(As an aside, I’d love to participate in a PBS reality show on Appalachian Mountain living [any period before WWII]. Living poor up in the hills would be such an excellent dose of reality for most of us).
I think because we have moved so far from our self-reliant roots, we have lost touch on how to read Nature’s signs. Folklore abounds on how to tell if an upcoming winter will be hard or mild. Because my father chose not to carry on his relatives’ lifestyle, folklore was, for the most part, absent in my childhood. Most of us are a couple of generations away from the line between yore and modern times. Some us never knew our grandparents and our parents ran as fast as they could from self-sufficient lifestyles. Fortunately, we do have a few tools (Internet & books) at our disposal that actually expands our resources for learning some of the old ways, particularly when dealing with the seasons. This new knowledge not only reaches across generational lines, but cultural ones as well.
So, with that long introduction, I wanted to mention what got me thinking about all of this. Around here, the fruit trees are laden with fruit. Everywhere I look, I see ripening apples and pears, and Michigan orchards mentioned it’s been one of the best years for plums, apricots and cherries. The nut trees already look chock full of nuts and I am just waiting for them to drop so I can compete with the squirrels. Now trees heavy with seeds/fruit generally could mean one of several things, including the tree received plenty of moisture and nutrients the year before or it is trying to propagate itself in times of impending hardship. I started thinking that maybe I should be preparing for a harder winter this year based solely on what I have been observing with the trees. If I’m wrong, it won’t hurt to have a pantry full of food to eat, warm blankets to snuggle under, and extra wood to burn for maple sugaring.
So, who wants to guess what winter will be like in your region? Do you use any folklore?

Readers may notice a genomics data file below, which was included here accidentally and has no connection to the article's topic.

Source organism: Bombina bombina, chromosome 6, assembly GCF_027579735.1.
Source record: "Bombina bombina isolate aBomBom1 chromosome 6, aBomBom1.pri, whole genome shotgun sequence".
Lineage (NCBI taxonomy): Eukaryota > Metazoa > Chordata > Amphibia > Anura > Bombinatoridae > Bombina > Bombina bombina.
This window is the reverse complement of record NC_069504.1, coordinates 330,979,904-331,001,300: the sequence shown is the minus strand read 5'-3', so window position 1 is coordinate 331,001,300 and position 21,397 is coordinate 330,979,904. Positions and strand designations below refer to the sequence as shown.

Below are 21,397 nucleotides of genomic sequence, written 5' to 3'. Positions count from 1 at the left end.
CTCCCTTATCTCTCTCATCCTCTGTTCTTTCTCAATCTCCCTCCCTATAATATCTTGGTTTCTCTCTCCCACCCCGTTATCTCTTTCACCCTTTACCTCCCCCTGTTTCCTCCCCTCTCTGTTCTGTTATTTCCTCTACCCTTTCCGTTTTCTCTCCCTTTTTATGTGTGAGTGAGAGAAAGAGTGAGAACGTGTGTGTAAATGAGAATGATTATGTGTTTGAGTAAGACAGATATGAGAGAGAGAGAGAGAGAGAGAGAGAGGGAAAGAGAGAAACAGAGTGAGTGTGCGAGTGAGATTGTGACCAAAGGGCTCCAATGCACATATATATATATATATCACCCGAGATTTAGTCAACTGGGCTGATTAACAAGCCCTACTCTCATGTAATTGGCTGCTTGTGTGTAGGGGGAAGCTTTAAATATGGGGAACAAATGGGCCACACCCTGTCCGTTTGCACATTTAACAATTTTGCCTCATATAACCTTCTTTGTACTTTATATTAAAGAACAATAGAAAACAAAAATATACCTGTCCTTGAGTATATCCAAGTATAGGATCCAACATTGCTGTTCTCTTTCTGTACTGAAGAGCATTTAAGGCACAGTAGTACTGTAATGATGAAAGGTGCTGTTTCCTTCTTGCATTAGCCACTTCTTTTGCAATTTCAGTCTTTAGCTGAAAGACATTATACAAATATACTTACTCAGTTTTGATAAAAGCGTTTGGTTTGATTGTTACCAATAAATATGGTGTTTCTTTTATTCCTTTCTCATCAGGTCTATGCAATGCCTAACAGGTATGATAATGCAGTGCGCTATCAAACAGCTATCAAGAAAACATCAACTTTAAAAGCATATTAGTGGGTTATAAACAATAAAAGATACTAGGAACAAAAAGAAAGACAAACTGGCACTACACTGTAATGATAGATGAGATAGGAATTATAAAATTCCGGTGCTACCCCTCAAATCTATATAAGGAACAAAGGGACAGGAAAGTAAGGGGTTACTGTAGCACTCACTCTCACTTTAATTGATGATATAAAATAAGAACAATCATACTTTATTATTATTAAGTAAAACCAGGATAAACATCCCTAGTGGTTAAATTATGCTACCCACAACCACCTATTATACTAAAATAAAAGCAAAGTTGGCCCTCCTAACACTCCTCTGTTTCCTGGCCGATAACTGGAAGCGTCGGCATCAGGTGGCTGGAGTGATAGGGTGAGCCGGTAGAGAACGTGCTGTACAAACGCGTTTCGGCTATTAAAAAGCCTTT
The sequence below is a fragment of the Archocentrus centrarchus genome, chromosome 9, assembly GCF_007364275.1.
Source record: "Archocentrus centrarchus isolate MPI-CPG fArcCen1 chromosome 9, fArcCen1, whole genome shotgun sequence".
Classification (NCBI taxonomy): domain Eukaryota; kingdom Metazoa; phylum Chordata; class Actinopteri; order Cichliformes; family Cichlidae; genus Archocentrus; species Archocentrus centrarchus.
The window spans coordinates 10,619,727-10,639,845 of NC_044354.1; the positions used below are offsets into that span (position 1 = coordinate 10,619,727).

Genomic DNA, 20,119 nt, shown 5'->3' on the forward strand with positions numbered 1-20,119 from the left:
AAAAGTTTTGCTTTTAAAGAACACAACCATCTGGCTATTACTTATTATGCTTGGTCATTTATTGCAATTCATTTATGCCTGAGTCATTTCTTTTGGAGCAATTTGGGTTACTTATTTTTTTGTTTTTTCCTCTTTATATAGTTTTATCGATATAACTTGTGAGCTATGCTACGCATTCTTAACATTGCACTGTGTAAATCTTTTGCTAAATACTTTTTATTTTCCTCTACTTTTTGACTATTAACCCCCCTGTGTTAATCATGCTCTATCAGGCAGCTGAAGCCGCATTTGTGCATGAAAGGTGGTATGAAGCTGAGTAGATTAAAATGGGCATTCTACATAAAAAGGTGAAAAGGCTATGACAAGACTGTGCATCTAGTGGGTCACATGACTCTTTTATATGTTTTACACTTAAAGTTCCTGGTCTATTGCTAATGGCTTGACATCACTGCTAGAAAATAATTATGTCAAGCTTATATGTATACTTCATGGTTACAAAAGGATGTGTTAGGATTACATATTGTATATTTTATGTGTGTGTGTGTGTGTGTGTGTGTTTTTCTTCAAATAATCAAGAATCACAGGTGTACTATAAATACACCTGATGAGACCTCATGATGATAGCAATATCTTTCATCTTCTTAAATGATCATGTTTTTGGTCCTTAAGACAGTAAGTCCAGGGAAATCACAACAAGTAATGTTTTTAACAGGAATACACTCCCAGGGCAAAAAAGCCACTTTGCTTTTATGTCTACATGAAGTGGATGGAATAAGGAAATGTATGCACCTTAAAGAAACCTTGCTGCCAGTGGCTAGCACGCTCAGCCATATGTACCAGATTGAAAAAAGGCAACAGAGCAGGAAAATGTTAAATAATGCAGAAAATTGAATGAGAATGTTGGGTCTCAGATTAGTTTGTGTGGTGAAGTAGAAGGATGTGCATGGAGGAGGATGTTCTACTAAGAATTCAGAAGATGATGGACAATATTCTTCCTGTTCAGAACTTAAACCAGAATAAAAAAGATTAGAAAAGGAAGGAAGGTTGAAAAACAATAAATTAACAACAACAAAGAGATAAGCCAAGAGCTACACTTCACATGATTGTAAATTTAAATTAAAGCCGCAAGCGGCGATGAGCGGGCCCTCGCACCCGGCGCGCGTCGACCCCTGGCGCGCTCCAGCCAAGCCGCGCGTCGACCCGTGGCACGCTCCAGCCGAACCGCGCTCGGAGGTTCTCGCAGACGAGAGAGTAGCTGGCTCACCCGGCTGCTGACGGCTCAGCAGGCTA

Here is a list of winter weather folklore I scrounged up:
1. Kentucky wisdom claims if there are plentiful berries in summer, the winter will be cold and severe.
2. North Carolinian folklore is that an unusually large quantity of sweet gum berries, wild grapes, etc. will bring a hard winter.
3. If hornets build their nest low in a tree, hard winter is eminent.
4. Look for wooly worm which is the larva of Tiger Moth (Pyrrharctia Isabella), the original weather predictor. The wider the orange band, the more mild the winter will be. If it mostly black, prepare for a winter with lots of cold, snow and ice. This would make a great statistics project for home schooling.
5. Year of snow, fruit will grow.
6. Onion skin very thin, mild winter coming in. Onion skin thick and tough, winter will be cold & rough.
7. If a tree blooms in fall, expect a harsh following winter.
8. If snow falls on unfrozen ground, the winter will be mild.
If folklore wisdom for weather predicting is just too hit or miss for you, I do have one more suggestion and this one is a tried and true weather predictor. Oh, you better get a pen and paper for this one.
First, find yourself a good rock (any type). Place rock in a clear, prominent location in your yard.
Then, just look for these things:
If it’s dry ——Weather’s Clear
If it’s wet —–It’s Raining
If its white —It’s Snowing
If it’s gone —Tornado